Advertising

8. Multitasking gets in the way of meetings.

You’d think with all the devices available, meetings would cover more in less time. Attendees should be able to note down their reporting topics and action items. We got that wrong about multitasking too. What usually happens is people lose track of the discussion because they are tweaking their reports or noting down action items. In a productive meeting, the attendees are also mentally present and actively engaged in the discussion. One assigned person takes down the meeting minutes for distribution later.

9. Multitasking dulls memory and the ability to organize.

What we often believe to be memory problems are actually attention problems. You cannot remember later what you do not pay attention to now. Child and adult psychiatrist, Dr. Edward Hallowell describes attention deficit trait (ADT) as a response to our hyperkinetic environment. When an individual is dealing with more inputs than they possibly can, their brain circuits get overloaded. They are unable to stay organized, set priorities, or manage time.

10. Multitasking detracts from relationships.

We justify work multitasking as a means to have more time for our relationships. Well, we got that wrong about multitasking too. As more mobile apps become available for work, chores, and errands, the role of multitasking with mobile phones has reached villainous status. No doubt you’ve experienced the frustration of having a conversation with a partner or a friend that is interrupted by text messages, emails, or actual phone calls. A study by the University of Essex showed the mere presence of a mobile phone—even when not in use—during personal conversations becomes a barrier to closeness, trust, and empathy.

Advertising

Why what we got wrong about multitasking is good news.

It’s okay not to multitask. Focusing on one task allows you to finish it sooner and begin the next task. You can also better focus on important face-to-face encounters.

When you need to multitask, you can do it well. Those who do not usually multitask make the best multitaskers, according to the Strayer and Sanbonmatsu study.

You can choose effective task pairings and devices. Have double PC monitors to facilitate research, use foot pedals when transcribing, and listen to select audiobooks while driving.

Oh, and by all means, whistle while you work!

Featured photo credit: Arthur Gebuys via flickr.com

More by this author

Improve Life Quality Now by Enjoying Your Sundays 10 Signs Your Traveling Experiences Have Made You a Better Person 8 Simple Gentlemen Gestures to impress a Lovely Lady Is What You’re Wearing Too Revealing? You Won’t Die if You Don’t Buy. Here’s Why.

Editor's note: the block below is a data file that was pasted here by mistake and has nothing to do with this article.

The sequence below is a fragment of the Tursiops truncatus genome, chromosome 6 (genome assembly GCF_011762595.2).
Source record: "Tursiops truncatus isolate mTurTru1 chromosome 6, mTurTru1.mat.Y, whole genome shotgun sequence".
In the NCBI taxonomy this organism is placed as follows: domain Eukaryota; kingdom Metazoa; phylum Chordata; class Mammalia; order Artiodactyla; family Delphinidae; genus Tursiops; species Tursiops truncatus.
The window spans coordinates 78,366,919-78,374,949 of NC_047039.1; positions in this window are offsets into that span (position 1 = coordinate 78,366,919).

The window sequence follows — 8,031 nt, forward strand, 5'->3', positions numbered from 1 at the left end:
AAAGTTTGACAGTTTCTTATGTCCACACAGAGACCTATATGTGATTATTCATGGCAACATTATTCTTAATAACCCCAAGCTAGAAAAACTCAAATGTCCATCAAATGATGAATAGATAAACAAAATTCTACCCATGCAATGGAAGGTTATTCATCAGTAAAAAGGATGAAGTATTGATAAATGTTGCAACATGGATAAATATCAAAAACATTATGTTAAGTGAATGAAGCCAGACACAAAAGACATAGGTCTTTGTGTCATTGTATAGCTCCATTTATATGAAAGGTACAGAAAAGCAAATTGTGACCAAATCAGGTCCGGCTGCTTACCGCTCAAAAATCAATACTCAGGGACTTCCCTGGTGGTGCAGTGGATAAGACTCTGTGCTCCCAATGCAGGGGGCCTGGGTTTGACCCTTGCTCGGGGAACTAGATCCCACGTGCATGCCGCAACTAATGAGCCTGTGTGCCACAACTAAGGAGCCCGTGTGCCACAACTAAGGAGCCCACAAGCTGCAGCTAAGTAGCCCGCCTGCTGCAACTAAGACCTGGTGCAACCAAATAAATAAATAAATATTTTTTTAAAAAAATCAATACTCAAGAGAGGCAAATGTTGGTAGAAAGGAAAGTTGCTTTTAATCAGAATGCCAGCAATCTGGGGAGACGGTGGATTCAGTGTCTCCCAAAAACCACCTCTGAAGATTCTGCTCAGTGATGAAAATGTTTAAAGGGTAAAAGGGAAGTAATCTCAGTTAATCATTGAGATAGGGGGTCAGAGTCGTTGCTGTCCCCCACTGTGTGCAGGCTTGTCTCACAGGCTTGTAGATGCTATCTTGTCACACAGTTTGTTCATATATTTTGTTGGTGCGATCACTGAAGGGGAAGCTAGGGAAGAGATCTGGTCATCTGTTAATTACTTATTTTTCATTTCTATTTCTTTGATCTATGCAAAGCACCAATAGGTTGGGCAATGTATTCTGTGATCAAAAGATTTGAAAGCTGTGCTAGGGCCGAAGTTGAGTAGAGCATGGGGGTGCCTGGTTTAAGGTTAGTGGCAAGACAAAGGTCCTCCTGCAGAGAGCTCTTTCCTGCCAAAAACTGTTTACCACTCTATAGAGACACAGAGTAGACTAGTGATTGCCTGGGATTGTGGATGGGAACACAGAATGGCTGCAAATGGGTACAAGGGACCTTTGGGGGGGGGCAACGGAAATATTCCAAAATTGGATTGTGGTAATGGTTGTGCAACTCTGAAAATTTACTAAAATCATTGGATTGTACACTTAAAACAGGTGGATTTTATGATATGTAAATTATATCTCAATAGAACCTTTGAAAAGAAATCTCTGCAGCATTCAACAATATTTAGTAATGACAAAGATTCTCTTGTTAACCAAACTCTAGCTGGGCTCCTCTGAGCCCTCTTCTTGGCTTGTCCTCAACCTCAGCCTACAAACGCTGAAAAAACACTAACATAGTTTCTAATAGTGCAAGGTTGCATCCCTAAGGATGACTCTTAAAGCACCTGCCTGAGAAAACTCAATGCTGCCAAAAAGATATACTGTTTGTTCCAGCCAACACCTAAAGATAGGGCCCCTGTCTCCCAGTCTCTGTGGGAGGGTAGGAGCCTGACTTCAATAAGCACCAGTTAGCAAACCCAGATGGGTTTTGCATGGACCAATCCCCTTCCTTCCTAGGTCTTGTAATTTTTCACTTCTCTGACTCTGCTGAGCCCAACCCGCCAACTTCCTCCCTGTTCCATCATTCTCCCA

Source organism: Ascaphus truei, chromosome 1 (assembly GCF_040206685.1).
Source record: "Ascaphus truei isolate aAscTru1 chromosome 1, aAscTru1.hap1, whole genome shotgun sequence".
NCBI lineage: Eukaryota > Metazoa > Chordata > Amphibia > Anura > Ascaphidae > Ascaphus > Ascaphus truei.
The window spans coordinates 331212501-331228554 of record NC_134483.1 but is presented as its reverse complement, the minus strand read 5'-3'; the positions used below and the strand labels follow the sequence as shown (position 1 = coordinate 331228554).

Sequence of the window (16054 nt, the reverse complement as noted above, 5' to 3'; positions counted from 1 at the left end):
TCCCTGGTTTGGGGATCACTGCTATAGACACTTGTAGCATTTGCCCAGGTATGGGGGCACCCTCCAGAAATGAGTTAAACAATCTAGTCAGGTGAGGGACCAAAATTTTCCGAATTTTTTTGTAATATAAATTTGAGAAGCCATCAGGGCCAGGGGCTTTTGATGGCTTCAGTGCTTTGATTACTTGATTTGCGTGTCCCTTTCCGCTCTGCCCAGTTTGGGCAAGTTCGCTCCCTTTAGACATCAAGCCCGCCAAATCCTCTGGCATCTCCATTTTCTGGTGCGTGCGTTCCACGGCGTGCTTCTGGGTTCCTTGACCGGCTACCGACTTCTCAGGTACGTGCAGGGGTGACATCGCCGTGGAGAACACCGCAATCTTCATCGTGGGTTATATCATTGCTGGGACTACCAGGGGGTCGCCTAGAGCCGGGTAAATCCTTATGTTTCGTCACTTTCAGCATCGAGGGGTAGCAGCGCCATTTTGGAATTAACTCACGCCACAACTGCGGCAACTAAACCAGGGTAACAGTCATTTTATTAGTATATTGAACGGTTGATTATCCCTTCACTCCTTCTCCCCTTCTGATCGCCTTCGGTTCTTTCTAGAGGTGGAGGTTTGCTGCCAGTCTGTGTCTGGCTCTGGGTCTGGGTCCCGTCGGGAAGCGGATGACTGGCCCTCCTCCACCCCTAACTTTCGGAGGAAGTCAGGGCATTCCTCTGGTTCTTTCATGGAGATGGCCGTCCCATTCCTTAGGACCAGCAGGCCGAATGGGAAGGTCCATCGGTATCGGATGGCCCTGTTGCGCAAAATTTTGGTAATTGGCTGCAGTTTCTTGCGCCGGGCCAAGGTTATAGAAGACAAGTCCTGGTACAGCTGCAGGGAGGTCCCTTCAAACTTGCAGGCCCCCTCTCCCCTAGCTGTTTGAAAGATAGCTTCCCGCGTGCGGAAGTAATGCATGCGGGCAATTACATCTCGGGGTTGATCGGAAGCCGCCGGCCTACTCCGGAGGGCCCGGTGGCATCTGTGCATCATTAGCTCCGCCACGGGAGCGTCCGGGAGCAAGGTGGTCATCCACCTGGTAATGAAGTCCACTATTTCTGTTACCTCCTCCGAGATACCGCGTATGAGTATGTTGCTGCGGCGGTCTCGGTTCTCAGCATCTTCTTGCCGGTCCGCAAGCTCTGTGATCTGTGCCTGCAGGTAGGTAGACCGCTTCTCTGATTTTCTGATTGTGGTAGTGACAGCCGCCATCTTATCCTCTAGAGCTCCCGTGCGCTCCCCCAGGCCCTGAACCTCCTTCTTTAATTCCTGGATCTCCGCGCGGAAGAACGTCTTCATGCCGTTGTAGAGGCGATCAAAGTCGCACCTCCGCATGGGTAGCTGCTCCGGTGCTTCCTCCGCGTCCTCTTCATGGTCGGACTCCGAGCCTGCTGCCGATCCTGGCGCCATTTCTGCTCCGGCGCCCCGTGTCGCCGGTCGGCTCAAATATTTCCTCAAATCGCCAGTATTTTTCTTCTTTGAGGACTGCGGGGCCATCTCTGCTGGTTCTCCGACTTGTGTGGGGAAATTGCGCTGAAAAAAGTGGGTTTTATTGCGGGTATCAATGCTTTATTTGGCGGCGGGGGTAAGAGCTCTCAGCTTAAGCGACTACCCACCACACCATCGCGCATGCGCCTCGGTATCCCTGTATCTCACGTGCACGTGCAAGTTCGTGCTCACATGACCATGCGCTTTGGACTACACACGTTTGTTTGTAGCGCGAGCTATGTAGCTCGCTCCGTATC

Trending in Productivity

1The Productivity Paradox: What Is It And How Can We Move Beyond It? 210 Best Time Management Books Recommended By Entrepreneurs 3What Is Procrastination (And the Complete Guide to Stop Procrastinating) 46 Simple Steps to Make Progress Towards Achieving Goals 5Secrets to Organizing Thoughts and Ideas (So You’ll Never Lose Ideas!)

Read Next

Advertising
Advertising

The Productivity Paradox: What Is It And How Can We Move Beyond It?

The Productivity Paradox: What Is It And How Can We Move Beyond It?

It’s a depressing adage we’ve all heard time and time again: An increase in technology does not necessarily translate to an increase in productivity.

Put another way by Robert Solow, a Nobel laureate in economics,

“You can see the computer age everywhere but in the productivity statistics.”

In other words, just because our computers are getting faster, that doesn’t mean that that we will have an equivalent leap in productivity. In fact, the opposite may be true!

New York Times writer Matt Richel wrote in an article for the paper back in 2008 that stated, “Statistical and anecdotal evidence mounts that the same technology tools that have led to improvements in productivity can be counterproductive if overused.”

There’s a strange paradox when it comes to productivity. Rather than an exponential curve, our productivity will eventually reach a plateau, even with advances in technology.

Advertising

So what does that mean for our personal levels of productivity? And what does this mean for our economy as a whole? Here’s what you should know about the productivity paradox, its causes, and what possible solutions we may have to combat it.

What is the productivity paradox?

There is a discrepancy between the investment in IT growth and the national level of productivity and productive output. The term “productivity paradox” became popularized after being used in the title of a 1993 paper by MIT’s Erik Brynjolfsson, a Professor of Management at the MIT Sloan School of Management, and the Director of the MIT Center for Digital Business.

In his paper, Brynjolfsson argued that while there doesn’t seem to be a direct, measurable correlation between improvements in IT and improvements in output, this might be more of a reflection on how productive output is measured and tracked.[1]